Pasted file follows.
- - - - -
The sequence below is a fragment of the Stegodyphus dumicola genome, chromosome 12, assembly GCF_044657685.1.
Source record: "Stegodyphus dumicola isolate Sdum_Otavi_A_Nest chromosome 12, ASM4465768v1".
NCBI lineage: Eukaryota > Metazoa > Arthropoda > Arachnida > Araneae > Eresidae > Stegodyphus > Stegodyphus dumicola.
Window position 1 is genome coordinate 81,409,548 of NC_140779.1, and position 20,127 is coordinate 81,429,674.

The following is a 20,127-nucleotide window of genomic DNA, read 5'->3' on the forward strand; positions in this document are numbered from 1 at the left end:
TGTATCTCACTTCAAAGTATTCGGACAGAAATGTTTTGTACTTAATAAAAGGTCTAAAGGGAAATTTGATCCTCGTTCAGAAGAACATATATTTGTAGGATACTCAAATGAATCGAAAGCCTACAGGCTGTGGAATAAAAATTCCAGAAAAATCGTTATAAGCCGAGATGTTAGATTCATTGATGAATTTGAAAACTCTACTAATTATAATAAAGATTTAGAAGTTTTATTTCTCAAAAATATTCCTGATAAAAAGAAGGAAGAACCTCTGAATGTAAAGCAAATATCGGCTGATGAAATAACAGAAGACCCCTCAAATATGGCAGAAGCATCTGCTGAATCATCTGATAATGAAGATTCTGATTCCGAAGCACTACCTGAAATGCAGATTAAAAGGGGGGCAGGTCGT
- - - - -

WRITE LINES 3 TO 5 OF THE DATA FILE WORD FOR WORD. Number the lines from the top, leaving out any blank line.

NCBI lineage: Eukaryota > Metazoa > Arthropoda > Arachnida > Araneae > Eresidae > Stegodyphus > Stegodyphus dumicola.
Window position 1 is genome coordinate 81,409,548 of NC_140779.1, and position 20,127 is coordinate 81,429,674.

The following is a 20,127-nucleotide window of genomic DNA, read 5'->3' on the forward strand; positions in this document are numbered from 1 at the left end: